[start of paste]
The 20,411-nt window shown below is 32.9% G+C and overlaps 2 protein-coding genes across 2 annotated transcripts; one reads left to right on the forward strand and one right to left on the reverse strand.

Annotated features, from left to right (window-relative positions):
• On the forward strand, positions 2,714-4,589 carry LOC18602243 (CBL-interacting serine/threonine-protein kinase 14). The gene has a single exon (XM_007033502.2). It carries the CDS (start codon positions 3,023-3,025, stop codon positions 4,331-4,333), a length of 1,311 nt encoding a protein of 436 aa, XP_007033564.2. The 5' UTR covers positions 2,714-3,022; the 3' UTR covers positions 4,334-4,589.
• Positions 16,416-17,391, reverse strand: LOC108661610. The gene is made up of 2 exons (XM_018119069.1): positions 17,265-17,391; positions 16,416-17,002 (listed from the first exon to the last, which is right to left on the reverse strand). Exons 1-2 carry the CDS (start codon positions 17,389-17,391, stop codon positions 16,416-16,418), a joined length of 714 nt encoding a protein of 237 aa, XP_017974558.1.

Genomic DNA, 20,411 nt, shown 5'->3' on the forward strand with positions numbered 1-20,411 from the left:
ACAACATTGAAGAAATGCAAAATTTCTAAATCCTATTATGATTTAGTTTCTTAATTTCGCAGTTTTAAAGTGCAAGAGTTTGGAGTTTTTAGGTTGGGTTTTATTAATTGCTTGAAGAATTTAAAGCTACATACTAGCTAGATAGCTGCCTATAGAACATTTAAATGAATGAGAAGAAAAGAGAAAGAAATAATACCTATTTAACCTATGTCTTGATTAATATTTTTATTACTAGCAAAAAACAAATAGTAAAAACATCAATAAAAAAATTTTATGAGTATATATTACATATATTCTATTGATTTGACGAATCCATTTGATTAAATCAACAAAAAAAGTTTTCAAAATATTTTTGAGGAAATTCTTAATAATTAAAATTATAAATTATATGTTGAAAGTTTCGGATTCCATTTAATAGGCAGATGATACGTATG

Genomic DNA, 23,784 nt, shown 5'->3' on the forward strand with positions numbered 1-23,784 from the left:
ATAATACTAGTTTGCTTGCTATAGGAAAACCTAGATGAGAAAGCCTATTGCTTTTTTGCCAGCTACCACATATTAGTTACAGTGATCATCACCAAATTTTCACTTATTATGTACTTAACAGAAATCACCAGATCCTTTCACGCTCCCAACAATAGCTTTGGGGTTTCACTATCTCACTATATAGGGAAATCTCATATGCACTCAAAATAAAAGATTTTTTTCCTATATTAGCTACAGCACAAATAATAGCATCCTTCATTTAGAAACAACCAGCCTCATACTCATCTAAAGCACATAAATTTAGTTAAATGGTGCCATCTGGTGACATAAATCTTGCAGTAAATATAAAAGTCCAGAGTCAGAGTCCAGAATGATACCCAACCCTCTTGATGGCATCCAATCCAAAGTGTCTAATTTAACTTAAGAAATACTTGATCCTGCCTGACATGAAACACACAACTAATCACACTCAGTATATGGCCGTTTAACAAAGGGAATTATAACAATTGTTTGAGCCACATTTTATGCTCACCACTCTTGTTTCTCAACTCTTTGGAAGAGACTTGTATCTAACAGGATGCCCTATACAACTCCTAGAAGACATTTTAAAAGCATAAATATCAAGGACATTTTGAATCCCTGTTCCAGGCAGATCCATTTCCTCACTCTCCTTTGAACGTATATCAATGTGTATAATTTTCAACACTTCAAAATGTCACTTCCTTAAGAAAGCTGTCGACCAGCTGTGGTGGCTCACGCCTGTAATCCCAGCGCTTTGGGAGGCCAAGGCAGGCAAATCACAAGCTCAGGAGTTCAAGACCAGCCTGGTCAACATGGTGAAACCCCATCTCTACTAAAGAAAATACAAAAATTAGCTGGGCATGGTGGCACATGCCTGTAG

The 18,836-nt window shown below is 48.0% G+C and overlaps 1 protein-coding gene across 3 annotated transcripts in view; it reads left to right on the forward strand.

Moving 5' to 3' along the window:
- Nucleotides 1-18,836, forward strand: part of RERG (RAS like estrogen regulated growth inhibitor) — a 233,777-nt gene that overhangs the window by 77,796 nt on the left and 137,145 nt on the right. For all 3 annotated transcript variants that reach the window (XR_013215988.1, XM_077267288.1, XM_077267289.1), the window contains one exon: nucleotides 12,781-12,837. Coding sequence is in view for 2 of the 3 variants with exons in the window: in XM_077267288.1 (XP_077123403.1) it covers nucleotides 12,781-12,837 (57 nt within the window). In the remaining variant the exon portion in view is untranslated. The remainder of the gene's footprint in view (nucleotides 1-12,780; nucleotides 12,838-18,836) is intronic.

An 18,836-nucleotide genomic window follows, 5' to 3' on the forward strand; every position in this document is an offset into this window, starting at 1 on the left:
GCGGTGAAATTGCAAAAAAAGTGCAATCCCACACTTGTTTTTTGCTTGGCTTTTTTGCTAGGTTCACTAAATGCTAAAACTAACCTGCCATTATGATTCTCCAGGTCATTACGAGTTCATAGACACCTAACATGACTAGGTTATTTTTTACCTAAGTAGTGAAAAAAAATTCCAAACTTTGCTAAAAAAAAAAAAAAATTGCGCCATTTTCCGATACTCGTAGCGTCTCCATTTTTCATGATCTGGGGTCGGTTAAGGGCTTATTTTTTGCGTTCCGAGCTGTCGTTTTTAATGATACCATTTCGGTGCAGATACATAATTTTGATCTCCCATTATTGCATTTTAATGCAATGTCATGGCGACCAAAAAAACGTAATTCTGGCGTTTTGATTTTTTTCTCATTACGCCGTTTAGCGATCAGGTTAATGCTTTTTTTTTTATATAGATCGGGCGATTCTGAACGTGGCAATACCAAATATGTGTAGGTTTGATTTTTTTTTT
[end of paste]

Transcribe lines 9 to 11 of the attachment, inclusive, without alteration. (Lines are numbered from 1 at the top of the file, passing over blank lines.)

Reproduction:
The 18,836-nt window shown below is 48.0% G+C and overlaps 1 protein-coding gene across 3 annotated transcripts in view; it reads left to right on the forward strand.

Moving 5' to 3' along the window:
- Nucleotides 1-18,836, forward strand: part of RERG (RAS like estrogen regulated growth inhibitor) — a 233,777-nt gene that overhangs the window by 77,796 nt on the left and 137,145 nt on the right. For all 3 annotated transcript variants that reach the window (XR_013215988.1, XM_077267288.1, XM_077267289.1), the window contains one exon: nucleotides 12,781-12,837. Coding sequence is in view for 2 of the 3 variants with exons in the window: in XM_077267288.1 (XP_077123403.1) it covers nucleotides 12,781-12,837 (57 nt within the window). In the remaining variant the exon portion in view is untranslated. The remainder of the gene's footprint in view (nucleotides 1-12,780; nucleotides 12,838-18,836) is intronic.